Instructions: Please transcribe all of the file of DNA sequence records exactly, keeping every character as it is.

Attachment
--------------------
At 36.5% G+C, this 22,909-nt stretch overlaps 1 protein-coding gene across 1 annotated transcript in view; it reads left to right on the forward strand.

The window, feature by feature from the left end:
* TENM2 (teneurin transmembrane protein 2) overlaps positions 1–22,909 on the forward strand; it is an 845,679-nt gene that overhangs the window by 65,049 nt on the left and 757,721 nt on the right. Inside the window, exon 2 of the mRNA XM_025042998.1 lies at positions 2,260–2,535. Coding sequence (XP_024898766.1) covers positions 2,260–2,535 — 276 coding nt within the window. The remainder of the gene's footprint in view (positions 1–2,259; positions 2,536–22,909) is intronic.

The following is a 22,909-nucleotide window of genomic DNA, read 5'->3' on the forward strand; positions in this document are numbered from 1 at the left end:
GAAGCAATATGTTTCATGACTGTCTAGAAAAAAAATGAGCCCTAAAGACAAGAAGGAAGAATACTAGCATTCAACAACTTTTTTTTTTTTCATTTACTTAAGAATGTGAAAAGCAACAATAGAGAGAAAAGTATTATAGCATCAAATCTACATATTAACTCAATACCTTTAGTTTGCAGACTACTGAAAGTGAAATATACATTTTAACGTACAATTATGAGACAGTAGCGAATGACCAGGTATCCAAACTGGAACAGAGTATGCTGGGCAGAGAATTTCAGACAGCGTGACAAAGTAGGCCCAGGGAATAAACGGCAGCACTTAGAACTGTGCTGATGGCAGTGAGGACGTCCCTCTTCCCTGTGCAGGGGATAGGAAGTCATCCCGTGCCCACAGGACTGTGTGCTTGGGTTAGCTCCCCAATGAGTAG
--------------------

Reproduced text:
At 36.5% G+C, this 22,909-nt stretch overlaps 1 protein-coding gene across 1 annotated transcript in view; it reads left to right on the forward strand.

The window, feature by feature from the left end:
* TENM2 (teneurin transmembrane protein 2) overlaps positions 1–22,909 on the forward strand; it is an 845,679-nt gene that overhangs the window by 65,049 nt on the left and 757,721 nt on the right. Inside the window, exon 2 of the mRNA XM_025042998.1 lies at positions 2,260–2,535. Coding sequence (XP_024898766.1) covers positions 2,260–2,535 — 276 coding nt within the window. The remainder of the gene's footprint in view (positions 1–2,259; positions 2,536–22,909) is intronic.

The following is a 22,909-nucleotide window of genomic DNA, read 5'->3' on the forward strand; positions in this document are numbered from 1 at the left end:
GAAGCAATATGTTTCATGACTGTCTAGAAAAAAAATGAGCCCTAAAGACAAGAAGGAAGAATACTAGCATTCAACAACTTTTTTTTTTTTCATTTACTTAAGAATGTGAAAAGCAACAATAGAGAGAAAAGTATTATAGCATCAAATCTACATATTAACTCAATACCTTTAGTTTGCAGACTACTGAAAGTGAAATATACATTTTAACGTACAATTATGAGACAGTAGCGAATGACCAGGTATCCAAACTGGAACAGAGTATGCTGGGCAGAGAATTTCAGACAGCGTGACAAAGTAGGCCCAGGGAATAAACGGCAGCACTTAGAACTGTGCTGATGGCAGTGAGGACGTCCCTCTTCCCTGTGCAGGGGATAGGAAGTCATCCCGTGCCCACAGGACTGTGTGCTTGGGTTAGCTCCCCAATGAGTAG